Book sales speak volumes about our frantic lifestyle

July 23, 1998|By MICHAEL OLESKER

AT THE BIBELOT book store, on Reisterstown Road in northwest Baltimore County, Sherry Kurland peers into a computer and comes up small. The computer lists book sales over the past two years. At Bibelot, they sell thousands and thousands of books, entire train loads full of books. But certain books do not seem to sell very well, and they happen to be among the grandest in the English language.

"Ulysses," Kurland says, coming up small.

"The Great Gatsby," she says, coming up small again.

In her computer, in the current year, she sees no sales of James Joyce's "Ulysses," the masterpiece about a day in the lives of a group of Dubliners. Last year, there were six sales of "Ulysses." For "The Great Gatsby," F. Scott Fitzgerald's classic tale of Long Island socialites in the 1920s, Kurland finds no sales this year. A year ago: two sales.

What makes these findings so striking is a new poll of authorities in history and literature listing the 100 greatest novels of the 20th century. "Ulysses" was voted the best book of the last 100 years; "Gatsby" finished second. These books are masterpieces, as everybody (except, perhaps, today's readers) knows.

Kurland, information desk supervisor at Bibelot, peers into her computer again, for a random check of more books on the Top 100 list: Joseph Heller's "Catch 22" (seventh on the list), 13 sales this year; John Steinbeck's "The Grapes of Wrath (10th), 12 sales this year; Aldous Huxley's "Brave New World" (fifth) 12 sales this year; William Golding's "Lord of the Flies" (41st), 15 sales; J. D. Salinger's "The Catcher in the Rye" (64th), 41 sales; Jack London's "The Call of the Wild (88th), two sales; Ernest Hemingway's "A Farewell to Arms" (74th), seven sales.

James Jones' "From Here to Eternity" (62nd), had one sale this year. "That was last February," Kurland says. "I thought maybe Frank Sinatra's passing would spark a few more in the last month," since Sinatra starred in "From Here to Eternity." "But it hasn't," she says softly.

We're in a list-making mood these days. The century wanes, so we desire a summing-up, an official declaration of the best and (sure to come, as inevitably as the flip of a calendar's page) the worst.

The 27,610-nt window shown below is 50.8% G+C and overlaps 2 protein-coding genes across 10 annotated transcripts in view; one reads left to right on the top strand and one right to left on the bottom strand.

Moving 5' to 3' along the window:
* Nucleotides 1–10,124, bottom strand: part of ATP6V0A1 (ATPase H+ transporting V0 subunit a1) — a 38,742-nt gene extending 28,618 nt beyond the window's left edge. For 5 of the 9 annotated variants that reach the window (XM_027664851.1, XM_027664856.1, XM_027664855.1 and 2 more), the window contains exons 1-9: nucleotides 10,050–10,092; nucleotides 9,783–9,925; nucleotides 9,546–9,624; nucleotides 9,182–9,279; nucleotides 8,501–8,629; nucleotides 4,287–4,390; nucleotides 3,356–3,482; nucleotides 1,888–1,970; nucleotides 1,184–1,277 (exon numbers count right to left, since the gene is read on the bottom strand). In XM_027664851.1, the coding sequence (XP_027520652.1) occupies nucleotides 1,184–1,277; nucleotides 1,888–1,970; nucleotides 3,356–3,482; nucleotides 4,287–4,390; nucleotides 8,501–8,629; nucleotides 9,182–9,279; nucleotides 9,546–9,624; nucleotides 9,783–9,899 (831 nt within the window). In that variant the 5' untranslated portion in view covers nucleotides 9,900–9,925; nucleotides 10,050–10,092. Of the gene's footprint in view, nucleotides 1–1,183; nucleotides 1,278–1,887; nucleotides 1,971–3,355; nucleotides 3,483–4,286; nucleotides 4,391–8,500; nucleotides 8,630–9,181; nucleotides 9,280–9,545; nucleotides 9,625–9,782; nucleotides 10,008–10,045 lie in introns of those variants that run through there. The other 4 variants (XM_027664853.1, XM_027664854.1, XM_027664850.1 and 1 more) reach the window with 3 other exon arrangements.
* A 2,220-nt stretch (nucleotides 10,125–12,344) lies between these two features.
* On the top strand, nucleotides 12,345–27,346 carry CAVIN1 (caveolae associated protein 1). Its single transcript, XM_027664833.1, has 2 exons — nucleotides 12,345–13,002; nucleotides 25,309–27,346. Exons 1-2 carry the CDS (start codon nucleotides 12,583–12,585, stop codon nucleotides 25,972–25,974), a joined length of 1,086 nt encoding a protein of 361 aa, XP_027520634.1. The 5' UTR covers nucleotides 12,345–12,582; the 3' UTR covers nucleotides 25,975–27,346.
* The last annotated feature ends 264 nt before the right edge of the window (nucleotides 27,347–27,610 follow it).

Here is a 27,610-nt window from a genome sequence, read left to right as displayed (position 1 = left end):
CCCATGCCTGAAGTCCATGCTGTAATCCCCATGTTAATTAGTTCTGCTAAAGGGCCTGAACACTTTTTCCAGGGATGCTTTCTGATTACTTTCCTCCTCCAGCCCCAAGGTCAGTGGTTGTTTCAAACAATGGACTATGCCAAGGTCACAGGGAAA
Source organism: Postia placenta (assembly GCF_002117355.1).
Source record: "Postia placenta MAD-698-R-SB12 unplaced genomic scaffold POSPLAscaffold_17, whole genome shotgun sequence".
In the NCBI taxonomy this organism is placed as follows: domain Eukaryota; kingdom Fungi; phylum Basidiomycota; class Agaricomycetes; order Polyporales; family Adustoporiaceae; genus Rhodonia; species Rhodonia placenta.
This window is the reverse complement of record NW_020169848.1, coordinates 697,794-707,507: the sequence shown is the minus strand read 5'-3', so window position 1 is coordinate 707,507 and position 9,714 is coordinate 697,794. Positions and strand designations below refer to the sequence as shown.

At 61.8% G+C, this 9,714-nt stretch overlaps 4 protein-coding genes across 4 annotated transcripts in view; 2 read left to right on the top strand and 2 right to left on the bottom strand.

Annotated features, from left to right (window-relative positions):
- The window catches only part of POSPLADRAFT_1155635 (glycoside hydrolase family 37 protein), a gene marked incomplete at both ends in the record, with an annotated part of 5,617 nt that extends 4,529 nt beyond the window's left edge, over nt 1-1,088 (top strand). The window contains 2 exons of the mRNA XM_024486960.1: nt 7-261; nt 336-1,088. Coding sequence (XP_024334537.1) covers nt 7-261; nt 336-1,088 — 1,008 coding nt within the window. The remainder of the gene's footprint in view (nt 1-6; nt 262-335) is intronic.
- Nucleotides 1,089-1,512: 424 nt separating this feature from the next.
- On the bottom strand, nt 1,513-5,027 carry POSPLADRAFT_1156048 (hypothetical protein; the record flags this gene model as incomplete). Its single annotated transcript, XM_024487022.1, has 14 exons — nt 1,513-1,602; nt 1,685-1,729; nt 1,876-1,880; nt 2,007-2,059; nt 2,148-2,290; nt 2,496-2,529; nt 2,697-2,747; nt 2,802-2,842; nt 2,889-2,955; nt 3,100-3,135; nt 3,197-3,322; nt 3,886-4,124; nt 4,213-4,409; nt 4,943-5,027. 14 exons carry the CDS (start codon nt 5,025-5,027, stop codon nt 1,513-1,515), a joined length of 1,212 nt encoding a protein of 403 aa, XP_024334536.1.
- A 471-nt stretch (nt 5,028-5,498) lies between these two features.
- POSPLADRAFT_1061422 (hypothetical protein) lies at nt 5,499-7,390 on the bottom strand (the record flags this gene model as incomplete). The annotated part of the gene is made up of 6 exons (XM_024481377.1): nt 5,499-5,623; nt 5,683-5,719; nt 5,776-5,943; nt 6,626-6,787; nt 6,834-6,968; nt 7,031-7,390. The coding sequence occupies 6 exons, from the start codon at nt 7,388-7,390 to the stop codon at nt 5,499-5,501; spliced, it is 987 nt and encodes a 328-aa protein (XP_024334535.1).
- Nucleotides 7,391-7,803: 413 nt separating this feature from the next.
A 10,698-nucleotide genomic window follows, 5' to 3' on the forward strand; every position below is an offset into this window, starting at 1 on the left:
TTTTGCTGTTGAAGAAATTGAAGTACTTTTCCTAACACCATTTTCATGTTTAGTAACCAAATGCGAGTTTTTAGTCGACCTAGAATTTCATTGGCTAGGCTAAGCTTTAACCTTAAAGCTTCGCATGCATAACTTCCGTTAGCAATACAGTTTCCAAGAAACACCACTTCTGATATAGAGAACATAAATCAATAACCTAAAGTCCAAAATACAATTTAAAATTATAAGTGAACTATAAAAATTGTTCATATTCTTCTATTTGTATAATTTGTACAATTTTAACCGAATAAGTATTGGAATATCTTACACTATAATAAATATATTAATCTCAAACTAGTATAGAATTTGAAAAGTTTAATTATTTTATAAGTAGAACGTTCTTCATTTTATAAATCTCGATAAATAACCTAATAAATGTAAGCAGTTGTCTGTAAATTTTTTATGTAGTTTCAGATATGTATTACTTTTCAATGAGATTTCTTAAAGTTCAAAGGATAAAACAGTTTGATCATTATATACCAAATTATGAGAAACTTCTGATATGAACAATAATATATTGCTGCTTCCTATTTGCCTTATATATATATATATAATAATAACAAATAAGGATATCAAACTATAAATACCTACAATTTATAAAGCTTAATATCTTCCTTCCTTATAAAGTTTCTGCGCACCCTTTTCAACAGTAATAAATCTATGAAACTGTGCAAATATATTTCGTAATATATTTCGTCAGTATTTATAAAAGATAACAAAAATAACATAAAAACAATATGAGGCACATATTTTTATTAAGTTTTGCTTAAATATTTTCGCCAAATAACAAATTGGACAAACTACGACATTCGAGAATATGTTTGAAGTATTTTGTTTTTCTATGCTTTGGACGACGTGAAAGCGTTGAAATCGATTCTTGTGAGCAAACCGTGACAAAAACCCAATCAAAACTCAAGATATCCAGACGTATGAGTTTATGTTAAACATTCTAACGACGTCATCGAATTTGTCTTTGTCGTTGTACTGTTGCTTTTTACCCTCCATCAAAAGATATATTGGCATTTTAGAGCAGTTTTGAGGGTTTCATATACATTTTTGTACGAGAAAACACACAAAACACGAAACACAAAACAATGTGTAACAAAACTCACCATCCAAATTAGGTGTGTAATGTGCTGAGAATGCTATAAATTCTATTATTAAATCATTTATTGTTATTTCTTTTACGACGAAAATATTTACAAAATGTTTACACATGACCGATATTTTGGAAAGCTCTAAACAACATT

Several weeks ago, the American Film Institute offered us what it called the top 100 American movies of the century. (To which I say: "Hah!" And "Hah!" How do you list the best movies and leave off "The Pawnbroker" or "Sophie's Choice" or "Young Frankenstein" or Buster Keaton's best stuff or ?)

But I digress. The list of 100 best novels will have its own detractors (How do you leave off John Updike's "Rabbitt" series? Or Dalton Trumbo's "Johnny Got His Gun?" Or James Baldwin's "Another Country?")

But there's no arguing that, in sum, the list reminds us of the richness of the human imagination, and the consuming need we have to tell stories to each other. But it leaves us asking: How many of us are listening?

In the Baltimore County Public Library system, its records indicate "Ulysses" has been checked out 667 times -- over the past 20 years. "Gatsby" has been checked out 3,071 times in that period -- but, says information services librarian Kenna Forsyth, "A lot of this is due to school reading lists. It's assigned reading. But, what the heck, whatever works."

In the city's Enoch Pratt Free Library system, Deborah Duke, head of collection management, says, "Nobody's breaking down the doors for these books." But there are some interesting trends.

For example, Vladimir Nabokov's "Lolita," (No. 4 on the Top 100 list), the tale of a middle-aged man's lust for a nymphet, currently has several copies checked out -- all in large-print editions.

Also, there's a steady run on African-American authors, such as Ralph Ellison ("Invisible Man," No. 19 on the top 100); Richard Wright ("Native Son," 20th); and James Baldwin ("Go Tell It on the Mountain," 39th).

Some of this is assigned school reading -- but some of it, a hunger to catch up on a history shoved for generations into a tiny corner of the American psyche.

"None of the classics are being taken out," says Duke, "like today's best sellers, or like summer beach reading. But the beach reading will be forgotten in a few years. These will still be read." We hope. At the Bibelot book store, Sherry Kurland notes, "The big sellers? Out here, it's a lot of self-help stuff. Psychological stuff, relationships, divorce, money. Whatever Oprah recommends."

We live in frantic times. There's wall-to-wall TV news, and the Internet. The remote control brings us countless cable channels. In such an atmosphere, reading takes on new importance: It slows the world down; it lets us proceed at our own pace.

This new list of the century's greatest novels isn't going to meet universal acclaim. But maybe it'll provoke some of us, who have heard names, and titles, but never quite got around to discovering what all the fuss was about.

Pub Date: 7/23/98

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